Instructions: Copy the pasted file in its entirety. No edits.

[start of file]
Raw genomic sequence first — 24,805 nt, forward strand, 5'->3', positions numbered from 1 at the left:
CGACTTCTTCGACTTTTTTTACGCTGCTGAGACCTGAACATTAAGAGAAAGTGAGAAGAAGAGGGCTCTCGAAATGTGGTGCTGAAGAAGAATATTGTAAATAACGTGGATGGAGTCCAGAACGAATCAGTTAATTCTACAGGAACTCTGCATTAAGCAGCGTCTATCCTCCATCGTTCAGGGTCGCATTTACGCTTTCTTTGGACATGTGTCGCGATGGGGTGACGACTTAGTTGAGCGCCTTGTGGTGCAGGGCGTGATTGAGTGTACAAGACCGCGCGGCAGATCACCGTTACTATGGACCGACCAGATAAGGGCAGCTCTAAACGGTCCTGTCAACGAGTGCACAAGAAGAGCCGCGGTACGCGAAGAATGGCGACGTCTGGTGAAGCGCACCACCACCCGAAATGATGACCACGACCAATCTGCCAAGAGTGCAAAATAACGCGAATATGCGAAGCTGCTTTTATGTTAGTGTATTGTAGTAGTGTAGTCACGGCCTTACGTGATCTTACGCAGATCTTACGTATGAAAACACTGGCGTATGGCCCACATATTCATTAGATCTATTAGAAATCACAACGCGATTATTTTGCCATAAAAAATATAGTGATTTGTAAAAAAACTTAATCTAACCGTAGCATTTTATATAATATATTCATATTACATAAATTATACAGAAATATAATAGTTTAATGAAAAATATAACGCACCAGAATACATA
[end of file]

Raw genomic sequence first — 24,805 nt, forward strand, 5'->3', positions numbered from 1 at the left:
CGACTTCTTCGACTTTTTTTACGCTGCTGAGACCTGAACATTAAGAGAAAGTGAGAAGAAGAGGGCTCTCGAAATGTGGTGCTGAAGAAGAATATTGTAAATAACGTGGATGGAGTCCAGAACGAATCAGTTAATTCTACAGGAACTCTGCATTAAGCAGCGTCTATCCTCCATCGTTCAGGGTCGCATTTACGCTTTCTTTGGACATGTGTCGCGATGGGGTGACGACTTAGTTGAGCGCCTTGTGGTGCAGGGCGTGATTGAGTGTACAAGACCGCGCGGCAGATCACCGTTACTATGGACCGACCAGATAAGGGCAGCTCTAAACGGTCCTGTCAACGAGTGCACAAGAAGAGCCGCGGTACGCGAAGAATGGCGACGTCTGGTGAAGCGCACCACCACCCGAAATGATGACCACGACCAATCTGCCAAGAGTGCAAAATAACGCGAATATGCGAAGCTGCTTTTATGTTAGTGTATTGTAGTAGTGTAGTCACGGCCTTACGTGATCTTACGCAGATCTTACGTATGAAAACACTGGCGTATGGCCCACATATTCATTAGATCTATTAGAAATCACAACGCGATTATTTTGCCATAAAAAATATAGTGATTTGTAAAAAAACTTAATCTAACCGTAGCATTTTATATAATATATTCATATTACATAAATTATACAGAAATATAATAGTTTAATGAAAAATATAACGCACCAGAATACATA